A Living Will is a document which tells the world what your wishes are regarding being connected to life support or undergoing other life-sustaining measures (such as receiving nutrition via a feeding tube) after it is determined that you are terminally ill or in a persistent vegetative state.
A Durable Power Of Attorney is a document where you designate one or more persons to handle your financial and personal affairs for you in the event you should become temporarily or permanently incapacitated. If you become incapacitated and you do not have a Durable Power Of Attorney, the court will likely appoint someone to be the guardian of your person and property. A guardianship proceeding is expensive and time-consuming for the person appointed guardian. He or she would have to ask the Court’s permission to take actions on your behalf and would also be required to file periodic reports with the Court. This would entail paying attorney fees each time a new issue arises in which the Court’s direction is needed.
If I die while my children are still young and before they finish school what can I do to make sure that the money from my estate is used for their health and education?
What many parents do is to establish a trust through their will which upon the death of the last parent provides funds for the health, education and other necessary living expenses of the children. The parents appoint a trusted family member, friend or a professional to act as trustee until the children reach a predetermined age, at which time leftover funds would be distributed. The parents can also have any life insurance proceeds administered through this trust simply by changing their life insurance beneficiary designation.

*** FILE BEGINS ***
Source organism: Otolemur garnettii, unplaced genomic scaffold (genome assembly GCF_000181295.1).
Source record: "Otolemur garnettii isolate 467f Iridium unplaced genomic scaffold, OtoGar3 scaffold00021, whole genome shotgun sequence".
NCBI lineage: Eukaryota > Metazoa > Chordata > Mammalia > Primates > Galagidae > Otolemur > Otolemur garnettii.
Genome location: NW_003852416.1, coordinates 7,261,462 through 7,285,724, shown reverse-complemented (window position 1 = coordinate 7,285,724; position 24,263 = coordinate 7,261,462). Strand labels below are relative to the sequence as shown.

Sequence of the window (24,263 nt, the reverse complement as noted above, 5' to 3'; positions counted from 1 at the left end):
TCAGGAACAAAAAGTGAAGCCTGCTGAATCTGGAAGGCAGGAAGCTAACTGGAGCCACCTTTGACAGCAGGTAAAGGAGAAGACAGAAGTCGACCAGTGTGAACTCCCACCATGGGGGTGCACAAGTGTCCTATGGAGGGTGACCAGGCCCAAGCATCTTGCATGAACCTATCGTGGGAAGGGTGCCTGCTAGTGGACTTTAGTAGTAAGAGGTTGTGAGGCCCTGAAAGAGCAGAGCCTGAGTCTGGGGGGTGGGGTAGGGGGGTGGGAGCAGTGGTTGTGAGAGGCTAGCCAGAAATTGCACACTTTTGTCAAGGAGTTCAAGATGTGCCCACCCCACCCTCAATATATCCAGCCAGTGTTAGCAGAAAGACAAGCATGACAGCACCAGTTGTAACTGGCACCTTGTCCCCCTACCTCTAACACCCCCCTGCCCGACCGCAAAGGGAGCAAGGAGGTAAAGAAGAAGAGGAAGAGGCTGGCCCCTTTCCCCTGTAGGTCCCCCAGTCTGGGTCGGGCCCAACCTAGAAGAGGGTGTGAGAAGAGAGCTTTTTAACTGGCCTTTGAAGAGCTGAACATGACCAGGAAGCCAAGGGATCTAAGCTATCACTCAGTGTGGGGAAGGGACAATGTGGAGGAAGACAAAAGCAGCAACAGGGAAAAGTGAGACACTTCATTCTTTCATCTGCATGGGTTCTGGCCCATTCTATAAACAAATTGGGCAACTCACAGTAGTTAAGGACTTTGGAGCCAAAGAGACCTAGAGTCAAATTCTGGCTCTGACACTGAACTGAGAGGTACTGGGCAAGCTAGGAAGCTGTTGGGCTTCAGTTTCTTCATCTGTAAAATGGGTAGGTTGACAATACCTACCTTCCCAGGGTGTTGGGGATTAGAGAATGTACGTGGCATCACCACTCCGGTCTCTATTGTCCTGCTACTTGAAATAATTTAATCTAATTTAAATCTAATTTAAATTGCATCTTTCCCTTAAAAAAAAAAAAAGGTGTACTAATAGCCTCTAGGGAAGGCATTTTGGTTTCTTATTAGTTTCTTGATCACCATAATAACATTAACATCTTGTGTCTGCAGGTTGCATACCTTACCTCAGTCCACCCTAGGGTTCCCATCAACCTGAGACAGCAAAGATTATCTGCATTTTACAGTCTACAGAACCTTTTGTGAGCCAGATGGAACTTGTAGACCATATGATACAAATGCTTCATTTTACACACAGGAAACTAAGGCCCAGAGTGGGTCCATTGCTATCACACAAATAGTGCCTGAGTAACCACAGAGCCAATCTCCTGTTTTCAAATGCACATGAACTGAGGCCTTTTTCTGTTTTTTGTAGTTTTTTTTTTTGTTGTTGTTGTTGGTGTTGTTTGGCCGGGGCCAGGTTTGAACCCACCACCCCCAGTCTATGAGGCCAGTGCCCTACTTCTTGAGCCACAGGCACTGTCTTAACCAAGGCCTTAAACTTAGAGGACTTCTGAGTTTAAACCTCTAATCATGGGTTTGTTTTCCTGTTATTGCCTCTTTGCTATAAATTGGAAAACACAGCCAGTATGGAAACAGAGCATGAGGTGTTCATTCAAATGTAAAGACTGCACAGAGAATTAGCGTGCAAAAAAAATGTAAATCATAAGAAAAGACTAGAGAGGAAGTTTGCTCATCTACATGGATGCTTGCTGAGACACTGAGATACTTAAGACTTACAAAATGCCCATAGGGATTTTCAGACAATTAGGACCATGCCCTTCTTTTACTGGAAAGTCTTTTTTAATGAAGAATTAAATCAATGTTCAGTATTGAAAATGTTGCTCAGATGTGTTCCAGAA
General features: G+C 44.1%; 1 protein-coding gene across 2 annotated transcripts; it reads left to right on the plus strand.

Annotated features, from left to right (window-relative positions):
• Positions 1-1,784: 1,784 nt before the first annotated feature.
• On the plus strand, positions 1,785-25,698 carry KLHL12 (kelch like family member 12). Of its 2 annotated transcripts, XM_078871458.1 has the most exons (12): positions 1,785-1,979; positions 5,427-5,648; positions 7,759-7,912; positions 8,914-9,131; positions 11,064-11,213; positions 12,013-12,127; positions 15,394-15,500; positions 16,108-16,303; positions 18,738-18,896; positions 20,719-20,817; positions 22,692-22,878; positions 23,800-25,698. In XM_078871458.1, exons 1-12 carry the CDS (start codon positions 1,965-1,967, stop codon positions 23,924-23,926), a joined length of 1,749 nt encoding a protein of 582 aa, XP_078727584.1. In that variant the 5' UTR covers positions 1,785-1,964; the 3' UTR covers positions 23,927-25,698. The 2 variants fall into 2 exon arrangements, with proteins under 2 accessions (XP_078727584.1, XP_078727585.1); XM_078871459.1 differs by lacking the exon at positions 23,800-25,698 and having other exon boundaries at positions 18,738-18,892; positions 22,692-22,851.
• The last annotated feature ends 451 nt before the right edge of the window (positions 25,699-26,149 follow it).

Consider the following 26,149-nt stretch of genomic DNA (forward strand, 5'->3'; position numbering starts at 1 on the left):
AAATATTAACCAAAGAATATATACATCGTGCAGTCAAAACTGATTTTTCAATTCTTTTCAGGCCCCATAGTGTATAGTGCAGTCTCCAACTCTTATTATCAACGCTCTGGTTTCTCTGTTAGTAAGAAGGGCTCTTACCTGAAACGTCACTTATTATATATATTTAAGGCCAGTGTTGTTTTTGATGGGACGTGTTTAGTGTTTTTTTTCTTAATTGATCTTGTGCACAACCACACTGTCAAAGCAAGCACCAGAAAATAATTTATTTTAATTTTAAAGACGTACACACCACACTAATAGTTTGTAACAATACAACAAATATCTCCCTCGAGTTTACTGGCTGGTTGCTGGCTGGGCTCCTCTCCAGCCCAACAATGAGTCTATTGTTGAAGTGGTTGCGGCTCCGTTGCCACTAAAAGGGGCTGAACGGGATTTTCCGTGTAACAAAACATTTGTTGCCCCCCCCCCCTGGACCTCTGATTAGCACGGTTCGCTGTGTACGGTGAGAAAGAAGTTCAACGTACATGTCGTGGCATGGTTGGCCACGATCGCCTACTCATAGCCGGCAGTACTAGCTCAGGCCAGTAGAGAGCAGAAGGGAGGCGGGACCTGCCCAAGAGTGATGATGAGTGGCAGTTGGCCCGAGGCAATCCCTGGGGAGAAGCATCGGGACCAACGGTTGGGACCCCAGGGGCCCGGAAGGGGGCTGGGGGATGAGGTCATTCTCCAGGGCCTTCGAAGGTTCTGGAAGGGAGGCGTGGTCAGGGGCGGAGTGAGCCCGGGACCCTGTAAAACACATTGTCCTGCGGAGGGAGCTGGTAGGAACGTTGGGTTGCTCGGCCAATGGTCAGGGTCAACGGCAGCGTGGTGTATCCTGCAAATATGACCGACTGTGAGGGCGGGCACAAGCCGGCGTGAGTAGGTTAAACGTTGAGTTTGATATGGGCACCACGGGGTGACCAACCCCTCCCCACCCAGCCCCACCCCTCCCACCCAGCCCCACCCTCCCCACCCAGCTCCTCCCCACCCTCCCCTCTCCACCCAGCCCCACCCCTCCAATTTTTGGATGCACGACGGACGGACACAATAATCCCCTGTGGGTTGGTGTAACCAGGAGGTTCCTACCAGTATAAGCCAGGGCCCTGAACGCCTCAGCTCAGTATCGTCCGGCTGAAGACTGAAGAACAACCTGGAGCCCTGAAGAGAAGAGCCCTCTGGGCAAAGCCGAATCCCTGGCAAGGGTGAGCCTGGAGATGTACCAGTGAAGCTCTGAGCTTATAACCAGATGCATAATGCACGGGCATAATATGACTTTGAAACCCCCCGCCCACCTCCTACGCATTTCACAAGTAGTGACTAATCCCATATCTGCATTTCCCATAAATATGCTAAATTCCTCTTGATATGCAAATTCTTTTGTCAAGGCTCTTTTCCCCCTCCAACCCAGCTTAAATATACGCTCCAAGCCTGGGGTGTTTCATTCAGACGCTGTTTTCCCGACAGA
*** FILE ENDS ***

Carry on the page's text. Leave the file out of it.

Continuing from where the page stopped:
How often should I update my will?
There is no specific time frame for updating your will. You should review your will periodically and if your circumstances have changed, such as the death of anyone named in the will as beneficiary, personal representative or trustee then it may be advisable to update your will. If your will was executed prior to 1977, then you should see an attorney about whether it is advisable to update it.
Is a will that I prepare myself valid?
A will does not have to be prepared by a lawyer to be valid, but a will does have to comply with statutory requirements to be valid. There are companies that will prepare wills based upon the information that you provide them and then it is up to you to make certain that the will is properly executed. A misunderstanding of what your intentions were when assembling the will could result in the company inserting provisions in the will which result in a distribution totally different than what you intended. Also, failure to strictly comply with the procedures for executing the will would result in the will being declared invalid. There are also companies who sell “cookie cutter” will forms that you fill in yourself.
You only get one chance to do it right; if it is not done correctly, you will not be around to correct it. So you have to ask yourself whether the little bit of money you save doing it yourself is worth the risk of having the State decide how your assets will be distributed. My firm has prepared literally thousands of wills in the 29 years I have been in practice and I have never had a will I prepared successfully challenged.